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Scubaverse Underwater Photographer Interview: Henley Spiers

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In an ongoing series, Scubaverse’s Underwater Photography Editor Nick Robertson-Brown talks to underwater photographers from around the world that he admires. In this blog: Henley Spiers.

Henley Spiers’ all-consuming passion for the sea led him to quit his job in the corporate world to become a dive instructor, and then an underwater photographer. He is a regular contributor to DIVER magazine where his images can often be found on the cover. His work has been frequently awarded in competitions, including the Sony World Photography Awards, Nature’s Best and the Underwater Photographer of the Year contest. Conservation plays an important part in his philosophy and he collaborates with the Marine Conservation Society, Mission Blue and the Devon and Cornwall Wildlife Trusts. Half British and half French, he lives in Cebu, Philippines, with his wife (and favourite dive buddy) Jade and their daughter Apolline. Henley runs personalised underwater photography tours and workshops combining his love of diving, teaching and underwater photography.


NRB: How did your underwater photography start?

HS: Well, I first picked up an underwater camera whilst working as a divemaster and then dive instructor in the Philippines and Indonesia. However, at that stage I was very much a ‘diver with a camera’ and it wasn’t until I took a trip to Lembeh that I really had my first go at underwater photography, renting a lovely Olympus mirrorless set-up and with the sole purpose of the dive being the creation of images. I caught the bug pretty quickly from there and soon invested in my own rig. When I moved to Saint Lucia to work as a the dive manager for a new dive shop I had the opportunity to really get shooting underwater on a regular basis and things snowballed fairly quickly from there!

NRB: What is your favourite u/w camera equipment (past & present) & why?

HS: I recently upgraded to the Nikon D850 and I am absolutely in love with it. The combination of super high resolution (45 MP), strong low-light performance and an ultra-fast focus system make it a dream camera for underwater photographers. I’m currently pairing it with a Nikon 28-70mm lens and the Nauticam WACP which is a groundbreaking development in underwater optics, and I’ve only just scratched the surface of what can be achieved with this beautiful bit of glass!

NRB: What would be your advice to anyone new to underwater photography?

HS: You can learn on your own, but you’ll save a lot of time and headaches by finding a good teacher. Immerse yourself in magazines, books, webpages and exhibitions and find the underwater photographers that you admire. Then get in touch with them and see what teaching options they offer, whether it be workshops or 1 to 1 sessions. Beyond that, understand that if you truly want to make progress as an underwater photographer, it must be the sole aim of your dive and dive trip. You will struggle to create memorable images if you are with a  regular dive group, drifting at speed through a variety of dive sites. Either dive with other photographers or get a private guide, giving yourself the time and opportunity to create an image. Finally, and I’m quoting Alex Mustard on this, photographers are in the unusual position of being judged solely by their best work. People will only see the images you select as your best, and those are the only ones that matter. I consider it a good day if I create one image per day of diving that I am happy with – and I will usually take several hundred! So don’t beat yourself up about the ones that went wrong, that’s part of the process for underwater photographers of all abilities.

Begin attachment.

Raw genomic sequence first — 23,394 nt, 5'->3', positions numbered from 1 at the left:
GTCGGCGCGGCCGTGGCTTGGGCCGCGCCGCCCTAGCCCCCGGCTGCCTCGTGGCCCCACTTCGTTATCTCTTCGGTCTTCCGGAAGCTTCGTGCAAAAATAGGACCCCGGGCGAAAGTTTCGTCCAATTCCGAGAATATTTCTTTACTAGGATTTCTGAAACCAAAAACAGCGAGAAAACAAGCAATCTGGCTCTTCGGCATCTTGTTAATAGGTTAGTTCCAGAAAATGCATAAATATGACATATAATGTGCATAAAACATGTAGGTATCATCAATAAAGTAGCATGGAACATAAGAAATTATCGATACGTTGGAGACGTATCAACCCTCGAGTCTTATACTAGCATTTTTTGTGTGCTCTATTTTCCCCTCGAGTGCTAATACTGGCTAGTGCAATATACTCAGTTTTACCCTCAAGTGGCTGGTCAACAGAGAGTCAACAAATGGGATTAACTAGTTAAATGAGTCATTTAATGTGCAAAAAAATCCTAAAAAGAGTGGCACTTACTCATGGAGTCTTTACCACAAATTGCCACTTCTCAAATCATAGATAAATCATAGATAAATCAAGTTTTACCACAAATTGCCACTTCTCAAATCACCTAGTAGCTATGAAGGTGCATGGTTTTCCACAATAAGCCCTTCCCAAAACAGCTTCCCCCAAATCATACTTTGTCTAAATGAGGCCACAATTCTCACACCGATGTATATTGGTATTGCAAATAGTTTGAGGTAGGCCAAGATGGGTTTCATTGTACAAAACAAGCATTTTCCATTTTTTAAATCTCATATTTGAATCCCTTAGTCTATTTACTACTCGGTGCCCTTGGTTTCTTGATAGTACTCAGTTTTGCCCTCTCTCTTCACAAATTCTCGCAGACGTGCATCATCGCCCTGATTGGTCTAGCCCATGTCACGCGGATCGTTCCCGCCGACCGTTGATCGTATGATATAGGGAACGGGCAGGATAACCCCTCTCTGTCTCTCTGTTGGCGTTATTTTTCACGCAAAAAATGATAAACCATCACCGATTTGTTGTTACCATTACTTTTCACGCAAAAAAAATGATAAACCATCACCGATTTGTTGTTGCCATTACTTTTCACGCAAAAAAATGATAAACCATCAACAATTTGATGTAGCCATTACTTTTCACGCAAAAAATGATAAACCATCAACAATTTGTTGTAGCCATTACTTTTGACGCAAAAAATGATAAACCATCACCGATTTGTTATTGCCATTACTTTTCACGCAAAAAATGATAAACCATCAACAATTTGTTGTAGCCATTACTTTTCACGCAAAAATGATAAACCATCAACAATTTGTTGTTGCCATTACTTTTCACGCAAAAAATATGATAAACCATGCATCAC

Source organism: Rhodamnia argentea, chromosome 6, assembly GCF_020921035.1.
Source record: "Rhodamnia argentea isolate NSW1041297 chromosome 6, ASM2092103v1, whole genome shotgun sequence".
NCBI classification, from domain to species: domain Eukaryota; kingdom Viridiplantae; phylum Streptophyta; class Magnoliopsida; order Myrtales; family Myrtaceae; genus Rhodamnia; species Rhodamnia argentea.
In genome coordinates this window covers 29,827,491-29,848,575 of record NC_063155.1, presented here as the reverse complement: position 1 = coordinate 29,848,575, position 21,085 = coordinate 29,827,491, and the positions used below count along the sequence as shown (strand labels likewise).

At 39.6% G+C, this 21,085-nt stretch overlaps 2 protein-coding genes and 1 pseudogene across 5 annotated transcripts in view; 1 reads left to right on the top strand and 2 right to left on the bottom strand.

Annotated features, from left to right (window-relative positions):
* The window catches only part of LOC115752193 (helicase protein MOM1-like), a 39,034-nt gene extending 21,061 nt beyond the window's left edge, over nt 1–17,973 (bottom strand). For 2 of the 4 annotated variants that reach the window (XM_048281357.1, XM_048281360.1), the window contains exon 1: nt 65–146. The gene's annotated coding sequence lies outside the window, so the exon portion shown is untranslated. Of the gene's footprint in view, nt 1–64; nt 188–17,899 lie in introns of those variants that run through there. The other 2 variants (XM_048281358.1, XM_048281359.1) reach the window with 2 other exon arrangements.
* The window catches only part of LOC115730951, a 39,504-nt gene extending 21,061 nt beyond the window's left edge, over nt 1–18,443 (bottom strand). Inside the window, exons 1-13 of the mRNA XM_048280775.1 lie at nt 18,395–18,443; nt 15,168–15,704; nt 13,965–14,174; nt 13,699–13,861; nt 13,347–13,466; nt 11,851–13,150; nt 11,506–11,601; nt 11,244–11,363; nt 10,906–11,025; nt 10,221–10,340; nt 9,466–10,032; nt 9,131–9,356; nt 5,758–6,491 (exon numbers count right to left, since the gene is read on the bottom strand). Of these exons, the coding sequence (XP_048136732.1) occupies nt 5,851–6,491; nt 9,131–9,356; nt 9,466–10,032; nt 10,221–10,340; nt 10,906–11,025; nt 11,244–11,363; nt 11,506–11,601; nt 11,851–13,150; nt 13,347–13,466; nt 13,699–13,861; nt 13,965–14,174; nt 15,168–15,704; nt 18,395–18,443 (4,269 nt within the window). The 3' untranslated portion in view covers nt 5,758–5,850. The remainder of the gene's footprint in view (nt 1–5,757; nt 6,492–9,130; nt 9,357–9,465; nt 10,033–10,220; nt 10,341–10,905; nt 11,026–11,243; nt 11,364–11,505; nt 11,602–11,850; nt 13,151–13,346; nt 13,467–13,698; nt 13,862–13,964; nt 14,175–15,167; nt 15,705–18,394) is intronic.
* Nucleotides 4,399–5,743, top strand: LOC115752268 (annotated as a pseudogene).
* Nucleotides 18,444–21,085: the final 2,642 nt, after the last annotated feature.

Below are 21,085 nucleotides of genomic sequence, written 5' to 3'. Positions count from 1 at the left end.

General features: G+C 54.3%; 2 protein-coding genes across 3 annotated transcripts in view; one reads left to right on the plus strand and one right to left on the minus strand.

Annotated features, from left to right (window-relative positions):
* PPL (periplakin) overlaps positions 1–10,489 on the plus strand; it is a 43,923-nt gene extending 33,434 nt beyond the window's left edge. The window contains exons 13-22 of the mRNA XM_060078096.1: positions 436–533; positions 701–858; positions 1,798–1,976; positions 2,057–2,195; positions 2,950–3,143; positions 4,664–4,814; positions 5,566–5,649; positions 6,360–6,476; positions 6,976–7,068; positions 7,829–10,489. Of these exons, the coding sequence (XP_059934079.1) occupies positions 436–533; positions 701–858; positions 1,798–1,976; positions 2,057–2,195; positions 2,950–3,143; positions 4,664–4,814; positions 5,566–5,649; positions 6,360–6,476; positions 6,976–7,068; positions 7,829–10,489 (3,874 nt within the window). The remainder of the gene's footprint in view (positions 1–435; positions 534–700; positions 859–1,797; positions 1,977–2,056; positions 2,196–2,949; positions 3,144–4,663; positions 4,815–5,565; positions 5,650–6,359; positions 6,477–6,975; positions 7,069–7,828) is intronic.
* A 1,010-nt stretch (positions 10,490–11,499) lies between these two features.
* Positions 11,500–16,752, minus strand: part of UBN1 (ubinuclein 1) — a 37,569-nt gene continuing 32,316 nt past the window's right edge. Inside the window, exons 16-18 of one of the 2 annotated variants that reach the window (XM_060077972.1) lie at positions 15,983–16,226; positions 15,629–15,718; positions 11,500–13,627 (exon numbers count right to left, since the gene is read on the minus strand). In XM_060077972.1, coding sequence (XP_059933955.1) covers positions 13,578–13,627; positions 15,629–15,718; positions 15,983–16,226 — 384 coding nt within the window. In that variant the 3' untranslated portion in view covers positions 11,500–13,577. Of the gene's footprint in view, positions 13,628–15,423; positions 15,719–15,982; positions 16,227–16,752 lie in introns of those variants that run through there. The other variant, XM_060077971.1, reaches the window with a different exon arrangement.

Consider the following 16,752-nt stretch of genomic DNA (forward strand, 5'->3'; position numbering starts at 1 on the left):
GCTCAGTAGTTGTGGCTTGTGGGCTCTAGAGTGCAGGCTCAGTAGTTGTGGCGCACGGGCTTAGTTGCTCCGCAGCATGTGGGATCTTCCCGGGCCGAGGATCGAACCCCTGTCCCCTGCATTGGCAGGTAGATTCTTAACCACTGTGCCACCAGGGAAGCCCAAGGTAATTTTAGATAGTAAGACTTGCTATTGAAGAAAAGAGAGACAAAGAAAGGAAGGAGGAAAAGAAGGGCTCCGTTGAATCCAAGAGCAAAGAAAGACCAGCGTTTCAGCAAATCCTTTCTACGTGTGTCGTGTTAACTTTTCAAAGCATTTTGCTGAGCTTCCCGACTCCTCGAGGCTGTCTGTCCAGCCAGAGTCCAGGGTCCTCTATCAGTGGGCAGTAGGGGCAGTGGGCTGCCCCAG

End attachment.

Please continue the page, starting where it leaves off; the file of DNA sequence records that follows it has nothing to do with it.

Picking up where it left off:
NRB: What, or who, has been your single biggest inspiration for your underwater photography?

HS: There are many underwater photographers and indeed photographers in general who inspire me, however, if pressed to choose only one, the single biggest influence has been Alex Mustard. I have attended a couple of his workshops which resulted in a step-change in my approach to the craft, and I am forever going back and dipping into his ‘Underwater Photography Masterclass’ book for tips before a shoot. He is the benchmark that I judge my own results by.

NRB: What image are you most proud of and why?

HS: I think it would have to be ‘Battle of the Tompots’, an image of two male Tompot Blennies fighting it out for mating rights under Swanage Pier. My dream images are ones that combine unique behaviour with an artistic rendition, which is easier said than done and was achieved in this shot. The best feeling in underwater photography, which can often be an exercise in patience and frustration, is when you know you got the shot, got something special. It’s a pure, natural high which gives me a buzz long after the dive is over. Fortunately, that image was also recognised more widely, with a category win in the Underwater Photographer of the Year and placing in a few other prominent contests. In fact, it was even featured as the Sunday Times ‘Photograph of the Week’! So it was really the full package and it’s the image I am most proud of.

NRB: Where is your favourite dive location, and is it for the photography?

HS: I’m not sure I’ve found it yet, I’ve been to many beautiful spots but I’m always excited for the next expedition. This November, I’m visiting the Sea of Cortez in Mexico and am tremendously excited for all of the big animals over there, from sea lions to whale sharks and, if we get lucky, even some marlin! These days, unless I’m teaching, I never dive without a camera so those two things are inextricably linked.